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Since the Chinese occupation in 1959, more than one million Tibetans have been killed. To fly a Tibetan flag, send an email abroad, or say the phrase “human rights,” is cause for imprisonment and torture. 99% of all Tibetan monasteries have been closed. The Tibetan people and their culture are being systematically attacked.  Our own teacher, Khenpo Karten Rinpoche risked his life to become a monk in Tibet before fleeing in 1996. Stand up against this repression and violence.  Lend your voice to peace, justice, and freedom:  Support Tibet!  Join us on Saturday, March 10th, 12:30pm to 1:30pm at Windows on the Bay as we join international protests in support of Tibetan freedom. Signs provided. Please note: Protesters cannot step into the street or hand out leaflets to cars, as per a city safety mandate.

“Imagine you are not allowed to whistle ‘Yankee  Doodle’  as  you  work.  You  can’t  talk  about  the  day’s  events  in  your  native  language,  nor  wear  blue  jeans  and  tennis shoes, or any other garment quintessentially American. Your children go to a new school where  they  learn  a  language  other  than  yours, and are taught to report you to the authorities  if  you  speak  English  at  home.  Forget going to church.  This is Tibet today.” quote from 2016 article in Cedar St. Times.

Learn more about the issue:

Free Tibet website
2016 PG Cedar Street Times article (bottom of p1, includes photos of Rinpoche during his trek across the Himalayas)
Video: Tibet Today

Update: Notes From The Day
Thank you to all who came out to represent the Monterey Bay on the International Day of Action, Tibetan Uprising Day, Saturday, March 10, 2018. We were small but mighty, and joined hundreds of thousands of others worldwide to demand human rights and dignity for a free Tibet.  

What can you do? There are three postcards with specific requests you can make available at the Center through the month of March.   Fill one out (or all three!) and we will mail them at the end of the month.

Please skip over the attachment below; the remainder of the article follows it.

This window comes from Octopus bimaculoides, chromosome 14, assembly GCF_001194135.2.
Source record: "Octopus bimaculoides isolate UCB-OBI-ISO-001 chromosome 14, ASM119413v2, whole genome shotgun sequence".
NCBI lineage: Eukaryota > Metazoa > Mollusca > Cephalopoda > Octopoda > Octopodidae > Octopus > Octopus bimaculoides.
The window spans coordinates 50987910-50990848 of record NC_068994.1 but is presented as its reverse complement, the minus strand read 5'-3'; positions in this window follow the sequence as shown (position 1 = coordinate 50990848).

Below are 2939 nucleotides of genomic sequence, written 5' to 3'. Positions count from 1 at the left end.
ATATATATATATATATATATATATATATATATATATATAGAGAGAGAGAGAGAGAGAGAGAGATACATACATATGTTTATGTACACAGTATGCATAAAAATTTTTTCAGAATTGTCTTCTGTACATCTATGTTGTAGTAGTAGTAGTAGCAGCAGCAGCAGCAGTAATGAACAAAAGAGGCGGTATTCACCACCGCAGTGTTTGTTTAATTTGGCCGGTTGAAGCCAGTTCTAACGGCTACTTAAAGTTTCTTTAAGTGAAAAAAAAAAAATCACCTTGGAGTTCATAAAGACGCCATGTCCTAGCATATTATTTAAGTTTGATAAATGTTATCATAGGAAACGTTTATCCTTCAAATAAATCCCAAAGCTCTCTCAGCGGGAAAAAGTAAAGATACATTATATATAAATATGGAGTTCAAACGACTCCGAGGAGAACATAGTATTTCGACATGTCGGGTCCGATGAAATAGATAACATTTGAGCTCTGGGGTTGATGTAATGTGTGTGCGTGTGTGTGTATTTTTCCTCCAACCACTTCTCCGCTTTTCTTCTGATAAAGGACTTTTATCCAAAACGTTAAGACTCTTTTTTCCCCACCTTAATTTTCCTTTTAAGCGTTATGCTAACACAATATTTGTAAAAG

ACTION #1

Send a postcard to John W. Henry, owner of the Liverpool Football Club to protest their sponsorship deal with Tibet Water Resources Limited, a company using water as a weapon in Tibet

Tibet Water Resources Limited (TWRL) exploits the natural resources of Tibet, a country that has been under brutal military occupation for nearly 70 years. Now one of the world’s biggest football teams, Liverpool FC, have signed a sponsorship deal with them. Companies like TWRL are only able to take Tibet’s resources because of the occupation, an occupation propped up by repression and human rights abuses. Its brand — and now Liverpool FC — lend legitimacy to the occupation and the accompanying violence and repression. The Chinese government knows it can only continue to get away with repression in Tibet if its occupation has legitimacy. And associating Tibet with major global brands like Liverpool FC is a great way to normalize the brutal situation. Premier League clubs have never been richer, with Liverpool receiving over £148m from TV and prize money last year. The club has also just returned to the Champions League, earning them tens of millions more — they can easily afford to drop this reckless deal.